Mianzhi Wang

Ph.D. in Electrical Engineering

Teaching a Neural Network to Solve Jigsaw Puzzles

While working with graph structured data, I have been thinking about permutation invariance recently. Permutation invariance naturally arises from graph related problems. Two graphs are still considered the same even if we index their nodes in a different order. Many functions are not permutation invariant. For instance, the affine transform f(x)=Ax+bf(\mathbf{x}) = \mathbf{A}\mathbf{x} + \mathbf{b} is not. On the other hand, f(x,y,z)=xyzf(x,y,z) = xyz is permutation invariant as the ordering of the input does not affect the result.

I decided to conduct some experiments on neural networks to check if they can learn about permutation invariance. The experiment is extremely simple: split an image into puzzle pieces and feed them into the neural network, and let the neural network learn to output the correct ordering of these pieces that can be used to restore the original image. The neural network must be able to handle all possible permutations of the puzzle pieces and restore the order correctly. For simplicity, I use the CIFAR-100 dataset in this article and only consider 2x2 jigsaw puzzles.

You can view the HTML version of the notebook here, or download the notebook file here.

The Neural Network

The neural network structure is very simple. Each puzzle piece is a 16x16 colored image, which will be first feed into the same convolutional neural network and become a feature vector. The four feature vectors are then concatenated into a single column vector. Finally, this single column vector is fed into fully connected layers to obtain the final output.

The tricky part is the encoding of the output. The output should encode a four-element permutation vector which assigns each piece to its correct location. Did the word "assign" give you any idea? Yes, a permutation vector can be encoded as an assignment matrix A\mathbf{A}, where Aij=1A_{ij} = 1 if and only if the ii-th piece is assigned to the jj-th location. For instance, if the permutation vector is [0,3,2,1][0, 3, 2, 1], its assignment matrix representation is then given by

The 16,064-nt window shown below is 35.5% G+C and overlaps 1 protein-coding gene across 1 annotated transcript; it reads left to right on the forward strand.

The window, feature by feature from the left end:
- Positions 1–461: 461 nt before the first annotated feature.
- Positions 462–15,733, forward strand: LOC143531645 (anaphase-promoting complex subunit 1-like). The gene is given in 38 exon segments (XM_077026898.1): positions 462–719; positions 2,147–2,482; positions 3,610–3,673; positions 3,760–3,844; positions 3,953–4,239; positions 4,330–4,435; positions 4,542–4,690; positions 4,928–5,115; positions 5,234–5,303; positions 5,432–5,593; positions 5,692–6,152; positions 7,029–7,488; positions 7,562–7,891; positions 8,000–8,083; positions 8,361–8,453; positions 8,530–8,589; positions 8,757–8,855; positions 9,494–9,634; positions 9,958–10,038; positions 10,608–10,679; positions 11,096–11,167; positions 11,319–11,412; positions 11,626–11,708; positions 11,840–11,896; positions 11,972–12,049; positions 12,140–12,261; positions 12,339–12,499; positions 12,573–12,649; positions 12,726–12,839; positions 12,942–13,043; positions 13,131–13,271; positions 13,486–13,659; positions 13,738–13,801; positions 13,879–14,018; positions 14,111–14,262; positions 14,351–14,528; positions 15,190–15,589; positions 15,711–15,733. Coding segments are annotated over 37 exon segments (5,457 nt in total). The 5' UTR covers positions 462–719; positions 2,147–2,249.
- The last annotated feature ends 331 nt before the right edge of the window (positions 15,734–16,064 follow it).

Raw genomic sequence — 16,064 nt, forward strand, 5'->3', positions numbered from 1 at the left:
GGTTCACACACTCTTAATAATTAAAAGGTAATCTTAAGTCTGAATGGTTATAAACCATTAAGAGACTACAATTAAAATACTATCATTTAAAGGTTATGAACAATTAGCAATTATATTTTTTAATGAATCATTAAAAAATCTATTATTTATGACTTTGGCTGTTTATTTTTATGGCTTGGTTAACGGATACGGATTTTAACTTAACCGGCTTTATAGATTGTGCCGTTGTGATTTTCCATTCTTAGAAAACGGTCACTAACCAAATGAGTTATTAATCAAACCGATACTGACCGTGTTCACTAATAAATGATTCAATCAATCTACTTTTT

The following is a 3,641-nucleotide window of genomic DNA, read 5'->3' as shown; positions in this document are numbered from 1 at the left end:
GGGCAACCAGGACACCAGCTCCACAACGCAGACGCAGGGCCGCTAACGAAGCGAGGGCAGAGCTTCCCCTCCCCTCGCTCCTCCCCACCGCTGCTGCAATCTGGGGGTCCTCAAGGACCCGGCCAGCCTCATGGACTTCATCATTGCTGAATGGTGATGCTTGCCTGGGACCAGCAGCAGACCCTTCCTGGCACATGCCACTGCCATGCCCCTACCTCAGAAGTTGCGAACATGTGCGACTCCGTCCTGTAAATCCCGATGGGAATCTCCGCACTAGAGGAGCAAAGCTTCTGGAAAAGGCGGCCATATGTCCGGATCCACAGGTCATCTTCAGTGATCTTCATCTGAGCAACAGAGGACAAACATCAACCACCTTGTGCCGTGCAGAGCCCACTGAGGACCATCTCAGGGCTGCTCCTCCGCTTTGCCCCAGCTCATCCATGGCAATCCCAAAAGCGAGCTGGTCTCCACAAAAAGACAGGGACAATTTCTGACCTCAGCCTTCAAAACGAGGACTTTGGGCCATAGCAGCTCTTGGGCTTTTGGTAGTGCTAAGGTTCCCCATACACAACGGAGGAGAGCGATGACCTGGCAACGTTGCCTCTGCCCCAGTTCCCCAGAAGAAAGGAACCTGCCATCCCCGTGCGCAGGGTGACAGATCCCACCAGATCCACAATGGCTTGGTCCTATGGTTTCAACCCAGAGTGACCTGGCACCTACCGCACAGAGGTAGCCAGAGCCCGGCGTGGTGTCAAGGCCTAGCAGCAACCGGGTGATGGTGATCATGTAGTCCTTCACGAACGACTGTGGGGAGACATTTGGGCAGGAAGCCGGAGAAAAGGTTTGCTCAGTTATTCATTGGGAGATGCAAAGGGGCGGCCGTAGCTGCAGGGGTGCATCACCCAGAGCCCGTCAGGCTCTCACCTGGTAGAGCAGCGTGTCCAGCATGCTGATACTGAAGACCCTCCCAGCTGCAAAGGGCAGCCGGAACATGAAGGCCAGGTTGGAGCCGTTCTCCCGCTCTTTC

A=[1000000100100100].\mathbf{A} = \begin{bmatrix} 1 & 0 & 0 & 0 \\ 0 & 0 & 0 & 1 \\ 0 & 0 & 1 & 0 \\ 0 & 1 & 0 & 0 \end{bmatrix}.

Another nice property of the assignment matrix is that its elements are either zero or one. This enables us to use the sigmoid function as the activation function of the output layer and binary cross entropy loss as the loss function. Now, the output layer of the neural network will be a 16x1 vector representing the vectorized assignment matrix.

There is another issue. While the sigmoid function ensures that the outputs are within zero and one, it cannot enforce the constrains over rows and columns of assignment matrices. Unfortunately, it is not easy to force each element to be either 0 or 1. Nevertheless, it is possible to relax the constraints and obtain a "soft" assignment matrix satisfying that each column/row sums to one. Even with this relaxation, our neural network's output cannot guarantee this. Thankfully, because I was working on optimal transport related problems before, I happen to know a fix: Sinkhorn iterations[1] (if you are interested, definitely check out the lightspeed optimal transport distance computation paper[2]). The idea behind the Sinkhorn iteration is very simple: alternatingly normalize the rows and columns until convergence. Under certain conditions, a few iterations would be sufficient. Therefore, a fixed number (e.g., 5) of Sinkhorn iterations are applied after the sigmoid activation of the neural network. We then recover the permutations by taking argmax for each row.

Implementation Details

The neural network is implemented using PyTorch.

The implementation of the Sinkhorn iterations is straight forward:

def sinkhorn(A, n_iter=4):
    Sinkhorn iterations.

    :param A: (n_batches, d, d) tensor
    :param n_iter: Number of iterations.
    for i in range(n_iter):
        A /= A.sum(dim=1, keepdim=True)